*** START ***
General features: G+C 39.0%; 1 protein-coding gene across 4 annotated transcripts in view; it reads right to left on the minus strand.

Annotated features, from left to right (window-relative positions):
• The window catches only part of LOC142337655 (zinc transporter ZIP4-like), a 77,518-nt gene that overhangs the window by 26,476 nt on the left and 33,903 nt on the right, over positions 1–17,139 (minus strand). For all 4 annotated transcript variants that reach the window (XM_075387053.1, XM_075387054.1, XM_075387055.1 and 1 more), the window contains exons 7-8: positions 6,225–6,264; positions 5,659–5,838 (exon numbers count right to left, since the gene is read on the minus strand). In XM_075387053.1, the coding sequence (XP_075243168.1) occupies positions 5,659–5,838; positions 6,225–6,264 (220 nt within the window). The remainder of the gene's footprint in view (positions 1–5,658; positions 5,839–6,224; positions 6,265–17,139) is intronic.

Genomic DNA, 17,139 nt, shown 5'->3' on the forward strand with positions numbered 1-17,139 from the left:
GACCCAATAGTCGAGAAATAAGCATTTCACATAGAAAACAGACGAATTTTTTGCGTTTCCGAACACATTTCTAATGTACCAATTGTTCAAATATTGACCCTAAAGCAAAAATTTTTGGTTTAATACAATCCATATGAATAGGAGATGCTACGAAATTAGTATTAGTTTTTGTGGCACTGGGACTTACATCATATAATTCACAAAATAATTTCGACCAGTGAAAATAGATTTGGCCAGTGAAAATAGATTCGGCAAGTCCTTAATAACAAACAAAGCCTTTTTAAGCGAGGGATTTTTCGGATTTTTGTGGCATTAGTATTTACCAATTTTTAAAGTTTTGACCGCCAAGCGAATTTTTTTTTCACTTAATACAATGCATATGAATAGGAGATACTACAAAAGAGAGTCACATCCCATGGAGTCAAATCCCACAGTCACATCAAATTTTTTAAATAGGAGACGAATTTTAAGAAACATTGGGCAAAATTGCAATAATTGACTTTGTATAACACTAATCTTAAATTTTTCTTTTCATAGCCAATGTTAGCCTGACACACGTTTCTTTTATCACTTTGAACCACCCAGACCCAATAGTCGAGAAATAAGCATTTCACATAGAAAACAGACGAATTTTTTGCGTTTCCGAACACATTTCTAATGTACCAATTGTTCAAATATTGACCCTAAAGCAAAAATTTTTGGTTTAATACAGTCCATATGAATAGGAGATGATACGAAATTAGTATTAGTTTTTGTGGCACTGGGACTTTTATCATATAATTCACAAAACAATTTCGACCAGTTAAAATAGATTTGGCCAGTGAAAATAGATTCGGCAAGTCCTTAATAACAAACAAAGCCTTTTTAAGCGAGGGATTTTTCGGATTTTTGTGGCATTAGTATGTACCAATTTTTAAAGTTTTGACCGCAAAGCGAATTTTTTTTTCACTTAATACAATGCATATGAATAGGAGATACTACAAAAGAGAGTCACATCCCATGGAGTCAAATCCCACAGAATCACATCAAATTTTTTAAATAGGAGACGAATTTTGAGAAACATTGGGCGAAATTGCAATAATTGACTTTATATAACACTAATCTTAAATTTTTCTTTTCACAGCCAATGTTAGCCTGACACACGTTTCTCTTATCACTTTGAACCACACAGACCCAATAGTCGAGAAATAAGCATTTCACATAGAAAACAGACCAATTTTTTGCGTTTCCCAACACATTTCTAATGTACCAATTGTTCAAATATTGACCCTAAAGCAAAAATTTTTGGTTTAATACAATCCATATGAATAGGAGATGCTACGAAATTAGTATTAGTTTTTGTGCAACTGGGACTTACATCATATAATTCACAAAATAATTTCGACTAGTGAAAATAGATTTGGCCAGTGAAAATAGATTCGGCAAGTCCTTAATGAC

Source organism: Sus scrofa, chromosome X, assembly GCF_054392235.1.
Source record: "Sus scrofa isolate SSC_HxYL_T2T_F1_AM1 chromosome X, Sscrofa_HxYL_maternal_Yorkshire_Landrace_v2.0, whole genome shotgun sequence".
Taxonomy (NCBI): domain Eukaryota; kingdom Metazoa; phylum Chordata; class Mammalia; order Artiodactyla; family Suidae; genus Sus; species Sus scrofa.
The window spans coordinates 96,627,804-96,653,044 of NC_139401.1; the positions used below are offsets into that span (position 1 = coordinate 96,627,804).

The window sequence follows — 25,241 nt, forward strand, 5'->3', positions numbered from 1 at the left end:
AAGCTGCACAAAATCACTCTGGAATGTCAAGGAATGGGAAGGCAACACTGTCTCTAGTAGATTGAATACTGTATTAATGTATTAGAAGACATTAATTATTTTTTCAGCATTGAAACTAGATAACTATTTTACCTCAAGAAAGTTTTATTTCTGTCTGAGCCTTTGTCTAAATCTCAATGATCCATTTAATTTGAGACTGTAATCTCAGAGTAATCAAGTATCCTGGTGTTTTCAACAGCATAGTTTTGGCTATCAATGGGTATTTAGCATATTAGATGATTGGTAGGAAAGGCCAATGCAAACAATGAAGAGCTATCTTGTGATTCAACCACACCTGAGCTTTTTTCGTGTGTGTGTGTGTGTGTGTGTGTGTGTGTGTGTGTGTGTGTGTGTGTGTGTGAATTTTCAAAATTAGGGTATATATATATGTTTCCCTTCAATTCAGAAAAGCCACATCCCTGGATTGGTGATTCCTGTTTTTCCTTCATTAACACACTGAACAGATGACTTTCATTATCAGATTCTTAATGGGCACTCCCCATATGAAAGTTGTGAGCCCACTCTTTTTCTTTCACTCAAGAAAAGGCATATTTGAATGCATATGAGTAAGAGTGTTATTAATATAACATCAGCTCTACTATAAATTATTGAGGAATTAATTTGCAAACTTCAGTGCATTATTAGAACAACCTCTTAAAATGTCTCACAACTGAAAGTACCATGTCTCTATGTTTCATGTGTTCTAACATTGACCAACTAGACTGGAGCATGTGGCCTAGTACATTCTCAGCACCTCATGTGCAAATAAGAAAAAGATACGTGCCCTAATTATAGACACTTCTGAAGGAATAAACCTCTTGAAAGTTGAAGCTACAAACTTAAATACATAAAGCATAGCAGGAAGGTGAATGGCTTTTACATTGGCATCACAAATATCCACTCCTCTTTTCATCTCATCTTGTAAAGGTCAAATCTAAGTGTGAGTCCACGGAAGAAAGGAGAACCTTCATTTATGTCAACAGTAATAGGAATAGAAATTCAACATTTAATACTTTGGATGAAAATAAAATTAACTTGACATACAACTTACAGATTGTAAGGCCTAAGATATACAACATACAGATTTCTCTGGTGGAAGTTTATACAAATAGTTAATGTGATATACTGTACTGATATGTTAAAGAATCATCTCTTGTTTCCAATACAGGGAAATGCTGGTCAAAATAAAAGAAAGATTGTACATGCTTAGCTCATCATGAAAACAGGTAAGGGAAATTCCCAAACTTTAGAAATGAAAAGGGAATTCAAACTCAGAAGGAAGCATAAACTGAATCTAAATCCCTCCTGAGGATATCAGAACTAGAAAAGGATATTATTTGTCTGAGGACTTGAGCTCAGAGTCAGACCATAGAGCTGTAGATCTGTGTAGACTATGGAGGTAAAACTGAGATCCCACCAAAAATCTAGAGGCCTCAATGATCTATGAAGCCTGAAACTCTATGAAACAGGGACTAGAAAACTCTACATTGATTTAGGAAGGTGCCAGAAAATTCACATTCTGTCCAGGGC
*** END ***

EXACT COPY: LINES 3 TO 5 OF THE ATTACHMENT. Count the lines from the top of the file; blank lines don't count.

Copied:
• The window catches only part of LOC142337655 (zinc transporter ZIP4-like), a 77,518-nt gene that overhangs the window by 26,476 nt on the left and 33,903 nt on the right, over positions 1–17,139 (minus strand). For all 4 annotated transcript variants that reach the window (XM_075387053.1, XM_075387054.1, XM_075387055.1 and 1 more), the window contains exons 7-8: positions 6,225–6,264; positions 5,659–5,838 (exon numbers count right to left, since the gene is read on the minus strand). In XM_075387053.1, the coding sequence (XP_075243168.1) occupies positions 5,659–5,838; positions 6,225–6,264 (220 nt within the window). The remainder of the gene's footprint in view (positions 1–5,658; positions 5,839–6,224; positions 6,265–17,139) is intronic.

Genomic DNA, 17,139 nt, shown 5'->3' on the forward strand with positions numbered 1-17,139 from the left:
GACCCAATAGTCGAGAAATAAGCATTTCACATAGAAAACAGACGAATTTTTTGCGTTTCCGAACACATTTCTAATGTACCAATTGTTCAAATATTGACCCTAAAGCAAAAATTTTTGGTTTAATACAATCCATATGAATAGGAGATGCTACGAAATTAGTATTAGTTTTTGTGGCACTGGGACTTACATCATATAATTCACAAAATAATTTCGACCAGTGAAAATAGATTTGGCCAGTGAAAATAGATTCGGCAAGTCCTTAATAACAAACAAAGCCTTTTTAAGCGAGGGATTTTTCGGATTTTTGTGGCATTAGTATTTACCAATTTTTAAAGTTTTGACCGCCAAGCGAATTTTTTTTTCACTTAATACAATGCATATGAATAGGAGATACTACAAAAGAGAGTCACATCCCATGGAGTCAAATCCCACAGTCACATCAAATTTTTTAAATAGGAGACGAATTTTAAGAAACATTGGGCAAAATTGCAATAATTGACTTTGTATAACACTAATCTTAAATTTTTCTTTTCATAGCCAATGTTAGCCTGACACACGTTTCTTTTATCACTTTGAACCACCCAGACCCAATAGTCGAGAAATAAGCATTTCACATAGAAAACAGACGAATTTTTTGCGTTTCCGAACACATTTCTAATGTACCAATTGTTCAAATATTGACCCTAAAGCAAAAATTTTTGGTTTAATACAGTCCATATGAATAGGAGATGATACGAAATTAGTATTAGTTTTTGTGGCACTGGGACTTTTATCATATAATTCACAAAACAATTTCGACCAGTTAAAATAGATTTGGCCAGTGAAAATAGATTCGGCAAGTCCTTAATAACAAACAAAGCCTTTTTAAGCGAGGGATTTTTCGGATTTTTGTGGCATTAGTATGTACCAATTTTTAAAGTTTTGACCGCAAAGCGAATTTTTTTTTCACTTAATACAATGCATATGAATAGGAGATACTACAAAAGAGAGTCACATCCCATGGAGTCAAATCCCACAGAATCACATCAAATTTTTTAAATAGGAGACGAATTTTGAGAAACATTGGGCGAAATTGCAATAATTGACTTTATATAACACTAATCTTAAATTTTTCTTTTCACAGCCAATGTTAGCCTGACACACGTTTCTCTTATCACTTTGAACCACACAGACCCAATAGTCGAGAAATAAGCATTTCACATAGAAAACAGACCAATTTTTTGCGTTTCCCAACACATTTCTAATGTACCAATTGTTCAAATATTGACCCTAAAGCAAAAATTTTTGGTTTAATACAATCCATATGAATAGGAGATGCTACGAAATTAGTATTAGTTTTTGTGCAACTGGGACTTACATCATATAATTCACAAAATAATTTCGACTAGTGAAAATAGATTTGGCCAGTGAAAATAGATTCGGCAAGTCCTTAATGAC